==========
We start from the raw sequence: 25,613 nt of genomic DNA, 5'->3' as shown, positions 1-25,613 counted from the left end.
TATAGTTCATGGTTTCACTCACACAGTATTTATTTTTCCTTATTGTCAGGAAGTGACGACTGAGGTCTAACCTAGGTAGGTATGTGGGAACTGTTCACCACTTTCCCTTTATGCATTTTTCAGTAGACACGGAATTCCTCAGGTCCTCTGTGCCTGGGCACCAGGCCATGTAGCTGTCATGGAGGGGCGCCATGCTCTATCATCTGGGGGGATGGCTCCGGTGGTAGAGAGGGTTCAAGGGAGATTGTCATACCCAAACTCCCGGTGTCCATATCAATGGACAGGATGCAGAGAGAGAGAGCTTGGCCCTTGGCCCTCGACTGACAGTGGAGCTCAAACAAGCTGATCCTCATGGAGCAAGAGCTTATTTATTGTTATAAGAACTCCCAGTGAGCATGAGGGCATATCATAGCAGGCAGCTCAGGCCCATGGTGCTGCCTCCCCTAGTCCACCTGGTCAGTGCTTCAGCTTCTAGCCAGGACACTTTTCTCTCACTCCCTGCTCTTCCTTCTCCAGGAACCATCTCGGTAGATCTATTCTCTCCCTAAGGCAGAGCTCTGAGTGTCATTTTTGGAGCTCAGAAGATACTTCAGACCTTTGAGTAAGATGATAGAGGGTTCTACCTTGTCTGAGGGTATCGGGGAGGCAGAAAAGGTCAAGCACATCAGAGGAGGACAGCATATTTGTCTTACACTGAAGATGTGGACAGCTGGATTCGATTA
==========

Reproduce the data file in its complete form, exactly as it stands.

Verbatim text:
We start from the raw sequence: 25,613 nt of genomic DNA, 5'->3' as shown, positions 1-25,613 counted from the left end.
TATAGTTCATGGTTTCACTCACACAGTATTTATTTTTCCTTATTGTCAGGAAGTGACGACTGAGGTCTAACCTAGGTAGGTATGTGGGAACTGTTCACCACTTTCCCTTTATGCATTTTTCAGTAGACACGGAATTCCTCAGGTCCTCTGTGCCTGGGCACCAGGCCATGTAGCTGTCATGGAGGGGCGCCATGCTCTATCATCTGGGGGGATGGCTCCGGTGGTAGAGAGGGTTCAAGGGAGATTGTCATACCCAAACTCCCGGTGTCCATATCAATGGACAGGATGCAGAGAGAGAGAGCTTGGCCCTTGGCCCTCGACTGACAGTGGAGCTCAAACAAGCTGATCCTCATGGAGCAAGAGCTTATTTATTGTTATAAGAACTCCCAGTGAGCATGAGGGCATATCATAGCAGGCAGCTCAGGCCCATGGTGCTGCCTCCCCTAGTCCACCTGGTCAGTGCTTCAGCTTCTAGCCAGGACACTTTTCTCTCACTCCCTGCTCTTCCTTCTCCAGGAACCATCTCGGTAGATCTATTCTCTCCCTAAGGCAGAGCTCTGAGTGTCATTTTTGGAGCTCAGAAGATACTTCAGACCTTTGAGTAAGATGATAGAGGGTTCTACCTTGTCTGAGGGTATCGGGGAGGCAGAAAAGGTCAAGCACATCAGAGGAGGACAGCATATTTGTCTTACACTGAAGATGTGGACAGCTGGATTCGATTA